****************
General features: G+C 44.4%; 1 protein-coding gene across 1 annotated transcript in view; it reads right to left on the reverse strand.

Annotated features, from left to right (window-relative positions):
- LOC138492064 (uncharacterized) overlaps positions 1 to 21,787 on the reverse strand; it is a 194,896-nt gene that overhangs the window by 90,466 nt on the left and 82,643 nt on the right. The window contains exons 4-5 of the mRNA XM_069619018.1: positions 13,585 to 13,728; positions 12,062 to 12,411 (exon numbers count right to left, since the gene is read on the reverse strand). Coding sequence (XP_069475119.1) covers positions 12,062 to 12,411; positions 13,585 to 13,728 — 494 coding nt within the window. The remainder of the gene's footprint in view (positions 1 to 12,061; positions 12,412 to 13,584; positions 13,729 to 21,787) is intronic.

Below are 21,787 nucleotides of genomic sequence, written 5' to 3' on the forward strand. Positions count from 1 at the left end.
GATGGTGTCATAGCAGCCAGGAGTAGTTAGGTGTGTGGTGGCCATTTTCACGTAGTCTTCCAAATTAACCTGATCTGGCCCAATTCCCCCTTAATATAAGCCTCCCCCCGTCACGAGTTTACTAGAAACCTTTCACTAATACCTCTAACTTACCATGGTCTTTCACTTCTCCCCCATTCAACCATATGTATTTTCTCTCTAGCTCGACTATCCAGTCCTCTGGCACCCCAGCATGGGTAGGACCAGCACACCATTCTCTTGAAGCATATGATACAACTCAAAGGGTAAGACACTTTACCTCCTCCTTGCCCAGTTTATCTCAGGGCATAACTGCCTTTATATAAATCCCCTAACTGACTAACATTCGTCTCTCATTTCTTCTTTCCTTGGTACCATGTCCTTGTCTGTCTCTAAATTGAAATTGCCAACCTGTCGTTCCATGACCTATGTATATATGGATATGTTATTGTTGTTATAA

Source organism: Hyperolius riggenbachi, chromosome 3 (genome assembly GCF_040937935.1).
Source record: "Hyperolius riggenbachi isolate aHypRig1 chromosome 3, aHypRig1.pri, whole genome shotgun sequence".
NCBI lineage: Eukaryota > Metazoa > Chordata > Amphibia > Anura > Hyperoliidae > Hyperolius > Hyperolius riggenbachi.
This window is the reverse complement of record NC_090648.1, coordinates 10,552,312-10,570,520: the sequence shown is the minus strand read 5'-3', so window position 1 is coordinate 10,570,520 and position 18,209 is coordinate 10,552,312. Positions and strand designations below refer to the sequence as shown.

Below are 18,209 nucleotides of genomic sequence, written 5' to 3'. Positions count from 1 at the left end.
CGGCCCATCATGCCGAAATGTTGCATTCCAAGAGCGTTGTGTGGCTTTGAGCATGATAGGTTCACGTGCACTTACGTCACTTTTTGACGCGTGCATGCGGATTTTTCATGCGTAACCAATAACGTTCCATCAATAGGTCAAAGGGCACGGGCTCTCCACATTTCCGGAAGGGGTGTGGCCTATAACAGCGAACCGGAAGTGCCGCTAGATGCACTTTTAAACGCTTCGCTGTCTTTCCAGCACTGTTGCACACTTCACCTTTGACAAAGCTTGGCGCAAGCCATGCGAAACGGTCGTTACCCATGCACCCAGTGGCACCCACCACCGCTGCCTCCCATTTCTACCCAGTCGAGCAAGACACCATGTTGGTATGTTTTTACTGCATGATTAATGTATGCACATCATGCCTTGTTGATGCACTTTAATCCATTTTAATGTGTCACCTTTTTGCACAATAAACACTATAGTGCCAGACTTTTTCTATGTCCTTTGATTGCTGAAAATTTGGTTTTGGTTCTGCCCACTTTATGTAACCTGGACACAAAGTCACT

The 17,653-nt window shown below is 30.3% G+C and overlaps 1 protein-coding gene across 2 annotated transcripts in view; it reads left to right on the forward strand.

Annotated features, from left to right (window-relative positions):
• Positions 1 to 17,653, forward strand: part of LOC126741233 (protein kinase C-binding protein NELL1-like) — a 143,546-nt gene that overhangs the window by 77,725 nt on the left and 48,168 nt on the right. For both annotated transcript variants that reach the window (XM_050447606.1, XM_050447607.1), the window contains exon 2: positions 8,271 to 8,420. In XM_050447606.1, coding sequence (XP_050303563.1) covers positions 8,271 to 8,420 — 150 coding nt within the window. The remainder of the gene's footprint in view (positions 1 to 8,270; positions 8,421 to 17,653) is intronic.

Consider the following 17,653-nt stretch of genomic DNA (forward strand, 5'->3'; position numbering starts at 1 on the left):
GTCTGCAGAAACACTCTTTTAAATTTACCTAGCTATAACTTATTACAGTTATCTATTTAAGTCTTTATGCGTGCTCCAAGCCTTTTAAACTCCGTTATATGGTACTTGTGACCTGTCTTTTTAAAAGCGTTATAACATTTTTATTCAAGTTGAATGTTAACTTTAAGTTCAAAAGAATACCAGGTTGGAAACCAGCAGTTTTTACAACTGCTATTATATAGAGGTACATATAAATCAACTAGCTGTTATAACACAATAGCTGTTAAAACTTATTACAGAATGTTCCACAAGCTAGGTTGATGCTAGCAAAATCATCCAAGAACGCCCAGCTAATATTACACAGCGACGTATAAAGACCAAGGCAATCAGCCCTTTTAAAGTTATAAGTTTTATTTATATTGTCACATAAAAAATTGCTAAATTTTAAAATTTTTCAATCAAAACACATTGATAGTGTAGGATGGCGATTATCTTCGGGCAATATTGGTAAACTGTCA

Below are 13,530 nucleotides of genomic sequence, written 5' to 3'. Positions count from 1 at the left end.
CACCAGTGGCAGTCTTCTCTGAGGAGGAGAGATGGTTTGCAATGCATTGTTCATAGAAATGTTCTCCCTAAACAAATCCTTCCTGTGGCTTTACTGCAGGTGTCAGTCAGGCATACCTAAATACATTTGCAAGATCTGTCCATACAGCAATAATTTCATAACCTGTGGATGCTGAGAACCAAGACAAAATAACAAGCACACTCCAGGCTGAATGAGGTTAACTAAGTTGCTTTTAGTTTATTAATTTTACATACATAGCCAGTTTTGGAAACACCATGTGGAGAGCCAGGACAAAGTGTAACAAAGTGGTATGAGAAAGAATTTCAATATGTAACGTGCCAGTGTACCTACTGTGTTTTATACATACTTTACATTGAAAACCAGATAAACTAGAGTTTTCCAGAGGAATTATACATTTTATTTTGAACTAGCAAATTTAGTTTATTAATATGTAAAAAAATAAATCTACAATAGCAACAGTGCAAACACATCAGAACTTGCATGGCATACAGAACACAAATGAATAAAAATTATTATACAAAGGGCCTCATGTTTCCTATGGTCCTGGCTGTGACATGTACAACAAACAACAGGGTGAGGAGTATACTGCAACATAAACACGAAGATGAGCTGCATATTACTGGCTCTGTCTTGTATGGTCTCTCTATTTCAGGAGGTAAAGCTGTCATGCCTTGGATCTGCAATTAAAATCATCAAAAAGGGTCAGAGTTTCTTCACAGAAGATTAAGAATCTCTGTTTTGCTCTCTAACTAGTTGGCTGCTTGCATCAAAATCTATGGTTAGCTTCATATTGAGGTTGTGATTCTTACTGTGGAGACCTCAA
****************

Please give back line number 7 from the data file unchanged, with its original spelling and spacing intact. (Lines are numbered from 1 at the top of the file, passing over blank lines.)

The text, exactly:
Source record: "Hyperolius riggenbachi isolate aHypRig1 chromosome 3, aHypRig1.pri, whole genome shotgun sequence".